Tag Archives: Spirits

Planetary rewind

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Unknown artist

Mars Retrograde: Jun 26-Aug 27.
Mercury Retrograde: July 26-Aug 18.
Let’s start with Mars.

How have things been in your life the past week? Mars (drive, courage, conflict) is retracing his steps through Aquarius – effecting our ambitions. A Mars retrograde isn’t common, and when it happens each of us needs to refocus our energies inward and solidify the foundations of our plans.  Nourish your body, get some rest, research your path and work behind the scenes.

Men in particular can be very effected by a Mars retrograde. The men in our lives might need more space and quiet time to reflect on their identities and path forward. It’s a time for all of us to be patient with one another, and to seek peace and comfort.

There are seven celestial bodies currently retrograde: Mars, Jupiter, Saturn, Chiron, Pluto, the North Node and Neptune. Mercury will join them July 26th. This means from June 26 through September 6, we’ll have the majority of planets retrograde at once!
The last time our country experienced this many retrogrades was late 1943 and early 1944. These retrogrades (plus upcoming eclipses!) signal a turning point in our lives, our country and the world. In 1943, our planet faced another turning point — the horrors of World War II and the Allied victory.

We stand at a crossroads but we will find direction by focusing on our internal growth. With Mars Retrograde you need to watch your step. Be cautious, and don’t start fights or legal action. It is a solid time to release friendships that you’ve outgrown, or end participation in activities or groups that don’t nourish us.

Prune away those things and people that are hold you down, wish you ill, or have little to offer beyond negativity. Sometimes one must accept when old friendships are truly over and can’t be repaired or “waited out.”

Mars shows up in our physical relationships. It protects and acts in accordance with the Will of our Higher Self. It is the energy and force that demands we fulfill our spiritual path in this life.

#astrologie #astrologia #astrologer #astrologue #astrolog #horoscope #horoscopes #zodiac #astrologyposts #astrologysigns #meditation #wellness #selfdevelopment #empowerment #transformation #crystals #consciousness #astrologersofinstagram #pluto #soulalchemy #cancer #cancerseason #mars #marsretrograde

Miyazaki’s Shinto spirits

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Excellent article on one of my favorite filmmakers.

The Gods and Spirits (and Totoros) of Miyazaki’s Fantasy Worlds

“There’s a moment in Hayao Miyazaki’s film My Neighbor Totoro that’s stuck with me since I first watched it a decade ago. Satsuki Kusakabe is searching for her missing sister, Mei. Looking for help, she sprints towards the huge camphor tree where the magical creature Totoro lives. She pauses for a moment at the entrance to a Shinto shrine that houses Totoro’s tree, as if considering praying there for Totoro’s help. But then she runs back to her house and finds her way to Totoro’s abode through the tunnel of bushes where Mei first encountered him. Totoro summons the Catbus, which whisks Satsuki away to where Mei is sitting, beside a lonely country road lined with small statues of Jizo, the patron bodhisattva of children.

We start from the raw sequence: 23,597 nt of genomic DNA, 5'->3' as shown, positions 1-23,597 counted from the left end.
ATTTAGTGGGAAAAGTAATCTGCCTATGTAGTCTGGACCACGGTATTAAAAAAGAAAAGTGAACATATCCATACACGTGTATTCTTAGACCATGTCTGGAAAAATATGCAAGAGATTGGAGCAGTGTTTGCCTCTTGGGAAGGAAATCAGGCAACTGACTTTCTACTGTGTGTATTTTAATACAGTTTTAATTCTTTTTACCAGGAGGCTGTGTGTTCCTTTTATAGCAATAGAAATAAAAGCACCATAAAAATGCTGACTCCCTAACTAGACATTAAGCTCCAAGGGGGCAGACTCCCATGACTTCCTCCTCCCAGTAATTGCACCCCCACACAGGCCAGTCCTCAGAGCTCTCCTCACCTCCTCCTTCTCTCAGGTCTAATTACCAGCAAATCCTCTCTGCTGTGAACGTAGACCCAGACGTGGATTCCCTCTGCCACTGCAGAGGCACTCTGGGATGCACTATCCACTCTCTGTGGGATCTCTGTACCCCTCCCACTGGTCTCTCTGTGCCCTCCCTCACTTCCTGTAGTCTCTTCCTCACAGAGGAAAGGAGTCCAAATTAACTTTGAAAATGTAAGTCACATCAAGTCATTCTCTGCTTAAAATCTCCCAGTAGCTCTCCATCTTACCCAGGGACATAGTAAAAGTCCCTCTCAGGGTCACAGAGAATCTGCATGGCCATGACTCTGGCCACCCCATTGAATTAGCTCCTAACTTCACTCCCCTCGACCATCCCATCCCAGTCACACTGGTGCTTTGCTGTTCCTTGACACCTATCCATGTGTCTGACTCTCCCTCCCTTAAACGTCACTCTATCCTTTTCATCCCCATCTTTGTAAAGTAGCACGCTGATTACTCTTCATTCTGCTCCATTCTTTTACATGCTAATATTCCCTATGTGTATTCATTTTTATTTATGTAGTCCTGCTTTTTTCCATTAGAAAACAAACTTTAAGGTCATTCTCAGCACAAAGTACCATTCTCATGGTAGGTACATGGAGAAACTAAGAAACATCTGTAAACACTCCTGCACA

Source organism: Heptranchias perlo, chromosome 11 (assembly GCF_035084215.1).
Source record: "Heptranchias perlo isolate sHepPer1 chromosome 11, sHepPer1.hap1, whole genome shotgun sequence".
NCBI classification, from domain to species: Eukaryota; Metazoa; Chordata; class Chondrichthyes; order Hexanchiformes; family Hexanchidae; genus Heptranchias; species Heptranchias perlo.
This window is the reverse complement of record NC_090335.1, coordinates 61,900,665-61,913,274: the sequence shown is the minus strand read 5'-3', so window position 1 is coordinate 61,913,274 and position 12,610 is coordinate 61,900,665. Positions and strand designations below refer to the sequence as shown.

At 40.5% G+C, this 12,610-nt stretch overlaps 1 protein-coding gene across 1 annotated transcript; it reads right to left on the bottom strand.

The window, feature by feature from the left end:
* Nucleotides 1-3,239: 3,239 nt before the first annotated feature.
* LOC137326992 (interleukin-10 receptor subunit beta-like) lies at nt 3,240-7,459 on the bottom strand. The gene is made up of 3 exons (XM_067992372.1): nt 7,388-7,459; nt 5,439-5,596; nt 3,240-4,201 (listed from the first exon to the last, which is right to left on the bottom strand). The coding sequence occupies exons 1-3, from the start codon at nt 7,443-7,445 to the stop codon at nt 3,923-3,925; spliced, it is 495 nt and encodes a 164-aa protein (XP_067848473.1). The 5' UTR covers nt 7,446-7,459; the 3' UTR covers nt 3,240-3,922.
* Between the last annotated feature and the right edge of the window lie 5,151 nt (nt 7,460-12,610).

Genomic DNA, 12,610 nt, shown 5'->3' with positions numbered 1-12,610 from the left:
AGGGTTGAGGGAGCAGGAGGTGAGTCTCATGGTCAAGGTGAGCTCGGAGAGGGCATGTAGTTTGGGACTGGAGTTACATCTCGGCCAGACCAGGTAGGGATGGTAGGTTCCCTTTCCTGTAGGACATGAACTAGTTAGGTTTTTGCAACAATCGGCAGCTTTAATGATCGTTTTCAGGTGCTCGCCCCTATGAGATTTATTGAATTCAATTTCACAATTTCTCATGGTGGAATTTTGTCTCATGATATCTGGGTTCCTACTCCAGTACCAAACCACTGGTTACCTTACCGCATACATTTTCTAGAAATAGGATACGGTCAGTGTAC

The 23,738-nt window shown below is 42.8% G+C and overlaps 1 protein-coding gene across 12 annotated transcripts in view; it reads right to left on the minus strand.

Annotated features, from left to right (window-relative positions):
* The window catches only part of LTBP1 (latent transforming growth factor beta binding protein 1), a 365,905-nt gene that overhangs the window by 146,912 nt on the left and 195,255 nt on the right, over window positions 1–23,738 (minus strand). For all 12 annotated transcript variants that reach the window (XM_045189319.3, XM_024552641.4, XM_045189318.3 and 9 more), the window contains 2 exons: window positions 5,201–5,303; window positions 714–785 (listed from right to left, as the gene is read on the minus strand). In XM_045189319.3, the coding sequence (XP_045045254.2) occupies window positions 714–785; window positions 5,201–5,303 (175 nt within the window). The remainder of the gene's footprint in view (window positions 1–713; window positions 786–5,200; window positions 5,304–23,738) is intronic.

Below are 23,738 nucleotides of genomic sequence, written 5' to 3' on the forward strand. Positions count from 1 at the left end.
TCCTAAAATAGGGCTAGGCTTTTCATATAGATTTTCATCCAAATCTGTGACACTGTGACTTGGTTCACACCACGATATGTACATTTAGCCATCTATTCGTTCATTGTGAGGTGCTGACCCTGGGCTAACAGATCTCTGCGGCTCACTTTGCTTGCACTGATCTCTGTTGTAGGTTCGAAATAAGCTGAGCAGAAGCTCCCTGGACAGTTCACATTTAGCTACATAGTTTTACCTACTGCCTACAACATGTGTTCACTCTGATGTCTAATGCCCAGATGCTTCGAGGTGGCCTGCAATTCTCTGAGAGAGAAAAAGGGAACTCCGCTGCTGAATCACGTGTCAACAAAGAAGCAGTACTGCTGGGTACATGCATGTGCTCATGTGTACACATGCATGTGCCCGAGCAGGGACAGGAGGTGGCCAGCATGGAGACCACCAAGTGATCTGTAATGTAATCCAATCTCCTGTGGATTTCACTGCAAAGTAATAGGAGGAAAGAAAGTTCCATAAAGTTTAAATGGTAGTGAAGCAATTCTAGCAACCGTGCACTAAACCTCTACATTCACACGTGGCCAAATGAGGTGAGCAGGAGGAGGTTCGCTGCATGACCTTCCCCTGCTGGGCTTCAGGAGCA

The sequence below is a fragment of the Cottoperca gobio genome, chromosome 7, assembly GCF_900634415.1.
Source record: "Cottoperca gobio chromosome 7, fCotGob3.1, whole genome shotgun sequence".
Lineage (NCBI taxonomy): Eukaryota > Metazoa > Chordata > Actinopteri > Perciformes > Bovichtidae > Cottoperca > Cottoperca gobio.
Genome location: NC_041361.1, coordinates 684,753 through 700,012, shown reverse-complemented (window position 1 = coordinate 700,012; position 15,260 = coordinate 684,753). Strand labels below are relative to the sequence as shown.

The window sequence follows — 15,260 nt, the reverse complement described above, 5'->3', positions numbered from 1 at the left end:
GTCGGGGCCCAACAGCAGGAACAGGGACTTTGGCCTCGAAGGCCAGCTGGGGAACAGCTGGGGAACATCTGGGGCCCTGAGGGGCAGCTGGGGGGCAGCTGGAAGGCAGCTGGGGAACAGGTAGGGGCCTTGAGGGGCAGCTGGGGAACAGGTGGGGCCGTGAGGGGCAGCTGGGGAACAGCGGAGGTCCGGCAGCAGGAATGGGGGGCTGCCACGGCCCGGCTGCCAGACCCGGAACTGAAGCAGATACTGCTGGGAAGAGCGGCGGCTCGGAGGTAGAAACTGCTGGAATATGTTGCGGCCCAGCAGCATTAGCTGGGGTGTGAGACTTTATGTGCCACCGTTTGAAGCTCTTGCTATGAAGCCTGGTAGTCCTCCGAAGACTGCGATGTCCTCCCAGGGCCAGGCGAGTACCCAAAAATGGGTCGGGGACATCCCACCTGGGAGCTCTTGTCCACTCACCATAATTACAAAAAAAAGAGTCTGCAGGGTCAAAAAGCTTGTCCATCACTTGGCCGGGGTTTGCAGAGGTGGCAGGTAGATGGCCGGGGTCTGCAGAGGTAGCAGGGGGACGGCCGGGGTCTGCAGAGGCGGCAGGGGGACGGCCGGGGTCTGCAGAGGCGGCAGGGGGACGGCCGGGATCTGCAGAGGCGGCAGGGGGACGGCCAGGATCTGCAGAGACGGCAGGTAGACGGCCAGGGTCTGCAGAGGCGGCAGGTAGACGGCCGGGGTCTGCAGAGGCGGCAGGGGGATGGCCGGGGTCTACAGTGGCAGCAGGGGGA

It’s Satsuki’s hesitation in front of the shrine’s entrance that sticks with me, and what it says about the nature of spirits and religion in the film. We don’t really think of the movies of Hayao Miyazaki as religious or even spiritual, despite their abundant magic, but some of his most famous works are full of Shinto and Buddhist iconography—like those Jizo statues, or the sacred Shimenawa ropes shown tied around Totoro’s tree and marking off the river god’s bath in Spirited Away. Miyazaki is no evangelist: the gods and spirits in his movies don’t follow or abide by the rituals of religion. But the relationship between humans and gods remains paramount.”

Miyazaki’s gods and spirits aren’t explicitly based on any recognizable Japanese “kami” (a word that designates a range of supernatural beings, from the sun goddess Amaterasu to the minor spirits of sacred rocks and trees). In fact, whether Totoro is a Shinto spirit or not is a mystery. He lives in a sacred tree on the grounds of a Shinto shrine. The girls’ father even takes them there to thank Totoro for watching over Mei early in the film. But Satsuki calls Totoro an “obake,” a word usually translated as “ghost” or “monster.” Miyazaki himself has insisted that Totoro is a woodland creature who eats acorns. Is he a Shinto spirit? A monster? An animal? A figment of the girls’ imaginations? The film—delightfully—not only doesn’t answer the question, it doesn’t particularly care to even ask it.”

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“… Miyazaki’s films don’t invite us to any particular faith or even belief in the supernatural, but they do invite us to see the unexpected, and to respect the spirits of trees and woods, rivers and seas. Like Totoro and Gran Mamare, their true nature and reasoning are beyond our comprehension. Call them kami, or gods, or spirits, or woodland creatures, or Mother Nature, or the environment. They are there if we know where to look, and their gifts for us are ready if we know how to ask. We have only to approach them as a child would—like Satsuki, Mei, Chihiro, and Sosuke—with open eyes and open hearts.”